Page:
it connected to one of the computers. it responded and recorded. the next day the washington post learns about it and then he have reports about russian hackers infiltrating and later follow-up shows the ip address wasn't malicious activity. you really have eroded trust that may have been about there. so how do we do a better job? how do we restore trust and build a relationship but it's going to be necessary? >> i think we have a perfect example that the industry has built what the electric and the department of energy and security, there's no doubt it was a significant issue in learning experience. one thing that needs to be taken away as it proves the effectiveness of getting information out. information came out that here suspicious eyepiece to look for.
the function worked. was there communication issue a potential issue associated with a? yes. were working on fixing that and other issues. the relationship between the industry within the industry and the federal government is stronger than it has ever been recognizing that we have common issues and we need help to make the nation stronger. i think were doing a good job. there's a lot of threats and issues but many examples of how that relationship has worked. we'll talk about that we should think about five years ago you did not have a lot of security clearances in the industry. now even a utility our size has six or seven people that have security clearances. were able to do things he couldn't to before. we can share information that we
couldn't do before. it's a learning experience and we understand the challenges and are on the way leas for sector to do that. were also interested in trying to build a stronger relationship with those other connected sectors with issues. in making sure that we look across the cross sector coordination. along with the electricity sector can have that functionality. >> i am encouraged to you say things are getting better in terms of providing that level of security clearance. we had a hearing six weeks ago where that issue was raised about the frustration with how long it took and it was a former member who was former head of an intelligence committee on the house side. and still having trouble. >> i do not know what the current processes but the number of people that we got in through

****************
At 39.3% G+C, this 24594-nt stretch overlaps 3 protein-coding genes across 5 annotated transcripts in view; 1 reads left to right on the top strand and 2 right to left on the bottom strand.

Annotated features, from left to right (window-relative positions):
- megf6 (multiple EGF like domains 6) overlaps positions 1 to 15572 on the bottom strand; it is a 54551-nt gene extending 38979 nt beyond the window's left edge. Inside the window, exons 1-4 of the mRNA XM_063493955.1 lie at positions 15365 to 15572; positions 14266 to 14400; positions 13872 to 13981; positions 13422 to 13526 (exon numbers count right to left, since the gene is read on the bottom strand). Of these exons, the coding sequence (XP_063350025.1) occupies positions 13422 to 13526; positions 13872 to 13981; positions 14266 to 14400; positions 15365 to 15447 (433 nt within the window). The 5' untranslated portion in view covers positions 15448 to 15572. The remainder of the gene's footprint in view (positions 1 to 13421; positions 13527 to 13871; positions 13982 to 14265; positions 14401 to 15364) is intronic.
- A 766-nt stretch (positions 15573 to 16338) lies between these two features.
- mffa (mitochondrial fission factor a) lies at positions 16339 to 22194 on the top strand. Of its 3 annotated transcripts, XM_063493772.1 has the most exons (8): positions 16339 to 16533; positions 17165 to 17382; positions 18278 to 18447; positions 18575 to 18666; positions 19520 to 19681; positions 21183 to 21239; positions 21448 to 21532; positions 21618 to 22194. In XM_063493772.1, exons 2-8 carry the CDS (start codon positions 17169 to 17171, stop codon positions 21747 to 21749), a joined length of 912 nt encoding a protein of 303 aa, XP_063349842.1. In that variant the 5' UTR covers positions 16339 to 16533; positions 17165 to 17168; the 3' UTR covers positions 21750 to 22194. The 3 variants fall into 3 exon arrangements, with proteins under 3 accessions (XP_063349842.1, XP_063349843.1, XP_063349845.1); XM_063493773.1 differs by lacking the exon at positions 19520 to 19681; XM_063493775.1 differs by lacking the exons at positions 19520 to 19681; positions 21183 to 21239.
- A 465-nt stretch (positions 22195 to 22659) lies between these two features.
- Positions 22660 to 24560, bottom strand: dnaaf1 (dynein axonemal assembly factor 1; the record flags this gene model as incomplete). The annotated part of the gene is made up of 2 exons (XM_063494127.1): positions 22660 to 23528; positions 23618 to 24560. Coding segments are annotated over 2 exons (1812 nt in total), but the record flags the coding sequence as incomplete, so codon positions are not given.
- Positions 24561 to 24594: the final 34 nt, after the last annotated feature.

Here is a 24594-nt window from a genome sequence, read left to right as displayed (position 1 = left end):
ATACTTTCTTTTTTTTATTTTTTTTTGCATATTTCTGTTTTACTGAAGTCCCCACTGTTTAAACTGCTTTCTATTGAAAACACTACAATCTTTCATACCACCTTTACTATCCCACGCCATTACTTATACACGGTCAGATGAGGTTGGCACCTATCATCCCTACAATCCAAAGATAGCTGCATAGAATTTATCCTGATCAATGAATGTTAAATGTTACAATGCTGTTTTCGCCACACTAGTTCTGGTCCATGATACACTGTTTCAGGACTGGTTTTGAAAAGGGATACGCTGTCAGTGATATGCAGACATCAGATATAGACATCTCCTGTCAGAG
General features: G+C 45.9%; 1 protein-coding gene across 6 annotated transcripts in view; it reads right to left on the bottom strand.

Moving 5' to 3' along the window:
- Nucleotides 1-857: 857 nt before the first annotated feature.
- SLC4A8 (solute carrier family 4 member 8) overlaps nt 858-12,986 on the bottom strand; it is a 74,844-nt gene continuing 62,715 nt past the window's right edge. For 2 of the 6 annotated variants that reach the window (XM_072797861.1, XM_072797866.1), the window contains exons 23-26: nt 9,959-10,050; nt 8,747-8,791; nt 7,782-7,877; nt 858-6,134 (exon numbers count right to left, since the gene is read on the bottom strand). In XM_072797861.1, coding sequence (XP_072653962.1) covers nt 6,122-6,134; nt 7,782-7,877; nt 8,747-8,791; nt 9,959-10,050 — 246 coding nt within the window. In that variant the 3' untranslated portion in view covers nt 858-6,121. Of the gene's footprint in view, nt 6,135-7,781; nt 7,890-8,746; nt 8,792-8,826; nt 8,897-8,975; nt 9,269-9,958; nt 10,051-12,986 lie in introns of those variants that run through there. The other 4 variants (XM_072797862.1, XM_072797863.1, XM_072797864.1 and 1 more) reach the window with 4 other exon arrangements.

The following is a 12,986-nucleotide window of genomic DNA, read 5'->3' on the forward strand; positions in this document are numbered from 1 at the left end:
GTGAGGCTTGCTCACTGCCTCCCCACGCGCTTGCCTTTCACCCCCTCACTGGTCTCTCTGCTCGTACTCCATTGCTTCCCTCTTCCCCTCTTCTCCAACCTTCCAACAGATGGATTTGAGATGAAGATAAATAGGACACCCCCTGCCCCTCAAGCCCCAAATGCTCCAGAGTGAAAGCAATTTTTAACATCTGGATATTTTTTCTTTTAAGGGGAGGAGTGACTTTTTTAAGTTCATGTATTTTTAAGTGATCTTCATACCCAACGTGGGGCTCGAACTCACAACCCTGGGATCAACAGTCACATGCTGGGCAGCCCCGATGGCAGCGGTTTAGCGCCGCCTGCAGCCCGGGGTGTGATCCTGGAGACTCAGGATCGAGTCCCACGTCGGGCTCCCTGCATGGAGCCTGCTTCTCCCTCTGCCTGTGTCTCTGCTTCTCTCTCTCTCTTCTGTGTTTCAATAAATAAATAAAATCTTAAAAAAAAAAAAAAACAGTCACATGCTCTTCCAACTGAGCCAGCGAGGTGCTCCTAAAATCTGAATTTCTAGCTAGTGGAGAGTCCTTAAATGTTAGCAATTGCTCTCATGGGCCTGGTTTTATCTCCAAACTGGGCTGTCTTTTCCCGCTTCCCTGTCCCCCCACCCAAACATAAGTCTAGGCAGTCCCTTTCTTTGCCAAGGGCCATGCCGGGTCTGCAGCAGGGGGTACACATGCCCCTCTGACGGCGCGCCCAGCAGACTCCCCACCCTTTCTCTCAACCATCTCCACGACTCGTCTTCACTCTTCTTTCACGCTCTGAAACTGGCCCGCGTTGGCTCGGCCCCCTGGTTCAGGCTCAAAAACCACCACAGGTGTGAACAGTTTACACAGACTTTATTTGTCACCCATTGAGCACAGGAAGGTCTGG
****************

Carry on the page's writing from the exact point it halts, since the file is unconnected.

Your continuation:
that process was much higher. >> an excellent question. while the incident you refer to is unfortunate, i would say overall the trust that's been established between government and industry in the partnership is stronger than it's ever been. kevin alluded to many of the activities we have underway. my former position i ran the private sector clearance program which is the program that provides clearances to infrastructure owners and operators who have the need to know. when i left there is roughly 3000 owners and operators with clearances. what happened is opm has slowed the ability for us to provide the clearances in a timely manner.
those timelines are clearing up. the clearances and many other authorities that congress granted dhs that's everything from the protected critical infrastructure program to the critical infrastructure partnership advisory committee which allows us to share information and ask for vulnerability information from owners and operators to protected from state sunshine laws and foia so we can take that information and investigate different six. we can push it out as a key part of how we share information. this part of the correlating counsel we bring industry in on a regular basis to provide them the threat briefings to help them understand the complex risk environment. we can have conversations that are not available to the public about what we should be doing to protect the infrastructure. the list goes on.
better understanding the intersection of these critical lifelines in the vulnerabilities caused by the and how we can ensure and have plans in place to mitigate cascading impacts in the event of incidents were talking about. as we begin to modernize our infrastructure and moved to smart cities, i can underscore the importance of bringing security and at the beginning. you need them sitting next to the coders, architects and builders. it's imperative. security is a new normal. it's a differentiator for cities and utilities and it has to be one of the core principles. >> and bester cooper, wrap up. >> thank you madam chair.